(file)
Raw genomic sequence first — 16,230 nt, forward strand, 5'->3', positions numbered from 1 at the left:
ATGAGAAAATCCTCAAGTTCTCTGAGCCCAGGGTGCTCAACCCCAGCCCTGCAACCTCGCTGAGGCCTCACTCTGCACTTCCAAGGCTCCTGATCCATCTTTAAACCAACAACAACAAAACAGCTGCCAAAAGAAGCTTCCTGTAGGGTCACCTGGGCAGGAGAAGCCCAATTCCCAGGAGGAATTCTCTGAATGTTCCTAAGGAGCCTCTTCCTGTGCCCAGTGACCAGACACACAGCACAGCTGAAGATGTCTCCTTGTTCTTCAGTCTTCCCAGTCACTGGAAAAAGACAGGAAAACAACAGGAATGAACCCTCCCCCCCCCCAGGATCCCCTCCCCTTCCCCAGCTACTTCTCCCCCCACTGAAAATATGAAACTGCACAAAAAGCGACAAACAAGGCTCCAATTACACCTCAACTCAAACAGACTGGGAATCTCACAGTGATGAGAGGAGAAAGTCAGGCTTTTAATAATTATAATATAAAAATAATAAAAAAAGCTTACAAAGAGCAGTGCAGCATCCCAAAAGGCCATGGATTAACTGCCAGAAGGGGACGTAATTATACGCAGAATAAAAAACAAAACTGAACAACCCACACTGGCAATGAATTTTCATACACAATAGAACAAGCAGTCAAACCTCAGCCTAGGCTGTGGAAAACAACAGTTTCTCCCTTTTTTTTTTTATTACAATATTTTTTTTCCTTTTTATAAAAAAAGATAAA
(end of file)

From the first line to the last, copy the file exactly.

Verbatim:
Raw genomic sequence first — 16,230 nt, forward strand, 5'->3', positions numbered from 1 at the left:
ATGAGAAAATCCTCAAGTTCTCTGAGCCCAGGGTGCTCAACCCCAGCCCTGCAACCTCGCTGAGGCCTCACTCTGCACTTCCAAGGCTCCTGATCCATCTTTAAACCAACAACAACAAAACAGCTGCCAAAAGAAGCTTCCTGTAGGGTCACCTGGGCAGGAGAAGCCCAATTCCCAGGAGGAATTCTCTGAATGTTCCTAAGGAGCCTCTTCCTGTGCCCAGTGACCAGACACACAGCACAGCTGAAGATGTCTCCTTGTTCTTCAGTCTTCCCAGTCACTGGAAAAAGACAGGAAAACAACAGGAATGAACCCTCCCCCCCCCCAGGATCCCCTCCCCTTCCCCAGCTACTTCTCCCCCCACTGAAAATATGAAACTGCACAAAAAGCGACAAACAAGGCTCCAATTACACCTCAACTCAAACAGACTGGGAATCTCACAGTGATGAGAGGAGAAAGTCAGGCTTTTAATAATTATAATATAAAAATAATAAAAAAAGCTTACAAAGAGCAGTGCAGCATCCCAAAAGGCCATGGATTAACTGCCAGAAGGGGACGTAATTATACGCAGAATAAAAAACAAAACTGAACAACCCACACTGGCAATGAATTTTCATACACAATAGAACAAGCAGTCAAACCTCAGCCTAGGCTGTGGAAAACAACAGTTTCTCCCTTTTTTTTTTTATTACAATATTTTTTTTCCTTTTTATAAAAAAAGATAAA